Monday, July 19, 2010

Exploring Vermont Records

When my ancestor Samuel Colman left Heath, Massachusetts about 1794 he journeyed to the wilderness in New York State. His older sister, Mary, and younger sisters, Elizabeth and Rachel, also married and began their families about this time. Mary remained in Heath, and Elizabeth and Rachel also moved to NY.

Their parents, Job and Elizabeth Martin Colman, died in the summer of 1805 in an epidemic that also claimed three of the four children still living at home. The probate file names sons John and Benjamin, who had already moved away at that time. Benjamin was listed as being "of Windsor" Vermont, which led me on my first journey into Vermont records.

Benjamin Colman was born in Shelburne, Massachusetts on 9 October, 1780. He was the eighth of eleven known children in the family, most of whom arrived like clockwork every two years. Another Benjamin had been born in 1776 and died a year later along with many other children in Shelburne.

The 1810 census of Stockbridge, Windsor County, Vermont includes Benjamin Coleman. By then he was 30 and is listed with his wife and three boys and a girl, all under 10. The Town Clerk in Stockbridge was able to provide more details about this family. The daughter would have been Rhoda, listed in the town records as born 1 November 1805. Benjamin's sister named Rhoda had died in July. Identifying a five-year-old leads to an assumption that one of the boys might have been older than Rhoda and two younger.

Another daughter, Mary, was born on 17 May 1820. The 1820 census of Stockbridge lists three girls under 10. One could have been the infant Mary, depending on when the census was taken. One girl between 10 and 16 was enumerated in the household, who would have been Rhoda. The two boys listed under 16 would be the two under five in 1810. The older boy is not listed. He could have been 17 or older by then. It is interesting to note that one is checked for "engaged in manufacture."

In 1830 the family is again listed in Stockbridge. In addition, a John Colman is also listed one line removed from Benjamin. There are 2 males 20 - 30 and a 20 to 30-year-old woman and another girl 10 to 15. This could be the older boys who were enumerated in 1810 as under 10, one of whom was married by then. We could extrapolate that John was about 23. Who is the young girl? Benjamin's listing does not include any girls of 10, which would have been Mary's age. Could she have been with her brother? Benjamin's family includes a boy under 10, so their last child would have been a boy. Two girls are 10 - 15 and one is 15 - 20.

In 1831 Benjamin's wife Betsey died at the age of 50. She is buried in Maplewood Cemetery on the Stockbridge town common. In 1832 he bought an acre of land that bordered on the Burying Ground, "the farm that the said Colman now lives in." The land sold again in 1835, when Benjamin was said to be "of Rochester." He had bought land in Rochester in 1834. Rochester abuts Stockbridge to the northwest, and the Burying Ground on the common is fairly near the border.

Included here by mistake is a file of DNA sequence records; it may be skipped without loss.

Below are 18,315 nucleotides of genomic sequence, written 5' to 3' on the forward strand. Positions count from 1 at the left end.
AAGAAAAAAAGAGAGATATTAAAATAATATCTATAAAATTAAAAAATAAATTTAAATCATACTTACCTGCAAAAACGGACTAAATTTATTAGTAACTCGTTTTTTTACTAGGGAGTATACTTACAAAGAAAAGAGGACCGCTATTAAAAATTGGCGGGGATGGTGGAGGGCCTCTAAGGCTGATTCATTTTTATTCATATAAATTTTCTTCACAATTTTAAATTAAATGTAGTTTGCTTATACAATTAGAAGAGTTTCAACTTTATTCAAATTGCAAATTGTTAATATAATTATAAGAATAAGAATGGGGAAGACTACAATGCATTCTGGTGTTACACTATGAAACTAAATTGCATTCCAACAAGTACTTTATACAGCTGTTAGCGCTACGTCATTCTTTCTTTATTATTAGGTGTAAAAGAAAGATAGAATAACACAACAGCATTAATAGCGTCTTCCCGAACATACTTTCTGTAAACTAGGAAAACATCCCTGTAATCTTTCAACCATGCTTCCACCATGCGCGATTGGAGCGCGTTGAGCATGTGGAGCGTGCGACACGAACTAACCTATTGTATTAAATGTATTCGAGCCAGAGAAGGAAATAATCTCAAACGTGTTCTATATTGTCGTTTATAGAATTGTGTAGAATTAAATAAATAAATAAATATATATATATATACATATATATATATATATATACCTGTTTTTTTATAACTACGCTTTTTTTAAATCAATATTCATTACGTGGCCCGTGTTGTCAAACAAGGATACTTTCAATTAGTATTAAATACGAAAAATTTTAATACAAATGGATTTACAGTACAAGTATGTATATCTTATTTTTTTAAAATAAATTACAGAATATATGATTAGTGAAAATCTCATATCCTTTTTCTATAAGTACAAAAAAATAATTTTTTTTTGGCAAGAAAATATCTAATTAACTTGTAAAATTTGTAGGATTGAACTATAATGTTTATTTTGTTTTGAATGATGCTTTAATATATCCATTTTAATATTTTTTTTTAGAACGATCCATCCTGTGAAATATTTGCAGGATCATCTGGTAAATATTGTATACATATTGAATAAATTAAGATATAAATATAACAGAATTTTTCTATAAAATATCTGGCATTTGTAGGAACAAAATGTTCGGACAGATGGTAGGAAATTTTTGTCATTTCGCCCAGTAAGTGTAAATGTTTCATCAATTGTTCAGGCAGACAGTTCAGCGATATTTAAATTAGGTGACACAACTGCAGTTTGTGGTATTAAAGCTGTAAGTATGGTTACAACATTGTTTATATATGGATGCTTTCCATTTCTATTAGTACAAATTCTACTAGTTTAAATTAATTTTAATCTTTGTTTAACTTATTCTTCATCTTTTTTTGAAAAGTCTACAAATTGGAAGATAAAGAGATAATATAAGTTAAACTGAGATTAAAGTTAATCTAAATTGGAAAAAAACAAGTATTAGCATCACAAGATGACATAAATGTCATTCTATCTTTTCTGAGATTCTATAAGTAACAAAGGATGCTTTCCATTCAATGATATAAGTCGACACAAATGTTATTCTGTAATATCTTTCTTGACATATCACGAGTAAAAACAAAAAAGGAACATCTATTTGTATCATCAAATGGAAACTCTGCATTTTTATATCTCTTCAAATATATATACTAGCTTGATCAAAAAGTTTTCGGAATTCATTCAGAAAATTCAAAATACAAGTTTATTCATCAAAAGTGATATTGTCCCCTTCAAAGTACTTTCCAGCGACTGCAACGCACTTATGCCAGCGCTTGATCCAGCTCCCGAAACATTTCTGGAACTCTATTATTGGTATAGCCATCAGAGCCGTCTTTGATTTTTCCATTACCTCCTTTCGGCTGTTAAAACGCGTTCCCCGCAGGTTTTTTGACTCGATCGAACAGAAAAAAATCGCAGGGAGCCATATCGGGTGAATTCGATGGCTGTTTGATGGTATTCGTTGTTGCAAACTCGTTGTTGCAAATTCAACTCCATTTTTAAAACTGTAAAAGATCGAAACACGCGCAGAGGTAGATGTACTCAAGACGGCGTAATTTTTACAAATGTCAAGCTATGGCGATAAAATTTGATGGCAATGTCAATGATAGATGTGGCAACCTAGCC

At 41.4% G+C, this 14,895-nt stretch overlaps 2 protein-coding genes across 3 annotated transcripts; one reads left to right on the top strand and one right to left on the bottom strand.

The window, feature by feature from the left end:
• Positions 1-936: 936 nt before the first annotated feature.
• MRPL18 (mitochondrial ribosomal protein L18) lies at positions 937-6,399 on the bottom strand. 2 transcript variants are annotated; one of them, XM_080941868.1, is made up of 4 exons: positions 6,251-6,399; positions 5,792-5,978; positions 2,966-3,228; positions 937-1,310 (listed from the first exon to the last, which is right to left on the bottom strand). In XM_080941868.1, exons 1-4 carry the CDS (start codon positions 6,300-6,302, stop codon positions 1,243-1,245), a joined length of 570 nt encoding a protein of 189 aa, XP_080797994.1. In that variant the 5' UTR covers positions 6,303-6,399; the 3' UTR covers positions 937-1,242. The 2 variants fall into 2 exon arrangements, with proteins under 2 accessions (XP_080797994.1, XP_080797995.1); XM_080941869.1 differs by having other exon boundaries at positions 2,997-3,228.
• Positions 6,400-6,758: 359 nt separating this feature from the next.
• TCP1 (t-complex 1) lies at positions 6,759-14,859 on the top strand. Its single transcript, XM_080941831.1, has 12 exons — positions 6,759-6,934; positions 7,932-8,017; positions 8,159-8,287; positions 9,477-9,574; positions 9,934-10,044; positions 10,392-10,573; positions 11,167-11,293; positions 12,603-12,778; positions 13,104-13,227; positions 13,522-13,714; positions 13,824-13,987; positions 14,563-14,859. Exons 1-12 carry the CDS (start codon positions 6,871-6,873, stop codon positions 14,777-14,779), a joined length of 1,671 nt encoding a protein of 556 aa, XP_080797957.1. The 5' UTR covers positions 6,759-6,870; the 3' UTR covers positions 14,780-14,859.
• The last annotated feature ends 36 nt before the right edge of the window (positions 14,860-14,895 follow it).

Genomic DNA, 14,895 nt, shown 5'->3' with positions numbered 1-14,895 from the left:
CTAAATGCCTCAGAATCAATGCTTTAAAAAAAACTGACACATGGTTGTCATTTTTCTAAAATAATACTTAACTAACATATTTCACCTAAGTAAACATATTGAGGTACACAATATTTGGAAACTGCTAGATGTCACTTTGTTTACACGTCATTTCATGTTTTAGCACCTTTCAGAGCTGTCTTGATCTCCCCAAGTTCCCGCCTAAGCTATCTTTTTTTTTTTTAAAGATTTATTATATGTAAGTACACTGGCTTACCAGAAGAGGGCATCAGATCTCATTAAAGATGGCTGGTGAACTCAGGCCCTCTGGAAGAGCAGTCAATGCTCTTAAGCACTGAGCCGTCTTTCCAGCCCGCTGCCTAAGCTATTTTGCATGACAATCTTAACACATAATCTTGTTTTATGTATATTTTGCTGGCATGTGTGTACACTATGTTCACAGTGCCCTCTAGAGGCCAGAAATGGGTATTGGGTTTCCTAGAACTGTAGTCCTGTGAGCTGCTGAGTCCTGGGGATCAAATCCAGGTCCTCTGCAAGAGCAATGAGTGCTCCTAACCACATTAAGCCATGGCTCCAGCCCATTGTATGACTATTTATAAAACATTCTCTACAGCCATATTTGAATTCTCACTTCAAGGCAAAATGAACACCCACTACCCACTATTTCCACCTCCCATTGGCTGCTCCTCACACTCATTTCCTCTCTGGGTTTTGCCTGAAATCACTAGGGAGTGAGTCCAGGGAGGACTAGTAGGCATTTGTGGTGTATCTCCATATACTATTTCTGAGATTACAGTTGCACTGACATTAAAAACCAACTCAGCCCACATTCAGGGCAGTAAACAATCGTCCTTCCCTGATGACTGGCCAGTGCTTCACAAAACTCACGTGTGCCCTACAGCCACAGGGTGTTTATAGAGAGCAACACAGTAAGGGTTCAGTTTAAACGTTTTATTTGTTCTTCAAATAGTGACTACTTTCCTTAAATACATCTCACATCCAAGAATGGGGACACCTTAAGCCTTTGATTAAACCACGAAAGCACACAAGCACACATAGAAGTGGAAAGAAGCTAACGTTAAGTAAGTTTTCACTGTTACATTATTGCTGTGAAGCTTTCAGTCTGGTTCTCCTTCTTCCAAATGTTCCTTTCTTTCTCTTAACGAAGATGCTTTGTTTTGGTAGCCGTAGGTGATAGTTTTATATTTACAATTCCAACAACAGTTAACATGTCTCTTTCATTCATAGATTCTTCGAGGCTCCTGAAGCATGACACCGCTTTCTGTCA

With four or five children still living at home, Benjamin may have remarried relatively soon. The 1840 census lists him in Rochester with a new wife, with a boy 15 to 20 and a girl 5 to 10. We know his second wife was named Rachel, from her headstone in the Maplewood Cemetery, side by side with Betsey. She is listed in the 1850 census of Rochester with a daughter Rachel J. The value of her real estate was $300. Benjamin is listed on the mortality schedule, but his death was not recorded with the clerk. Seventeen-year-old Rachel had been to school within the year. That makes Rachel's date of birth about 1833, indicating that Benjamin and Rachel had married within about a year of his first wife Betsey's death.

We don't know if Benjamin would have had contact with his siblings in New York state. The youngest, Zur, who survived the illness which took his parents and brother and two sisters, also went west to New York and ultimately to Michigan.

Some of Benjamin's children married and settled around him. John lost a young daughter [Hellen Marr, daughter of John & Eliza Colman died April 13, 1831], who is buried near his mother. Mary married Justin Beckwith in 1849, had a daughter Jennie in 1854 who died at 16 months, and is also buried in the same row. Mary, who died in 1867 at 47, is buried with Justin (d. 1855).

This exercise gives me a favorable impression of helpful VT clerks. Both Rochester and Stockbridge clerks responded by email, quickly, and with vital records and deed information. More digging may locate living relatives from this branch of the family tree.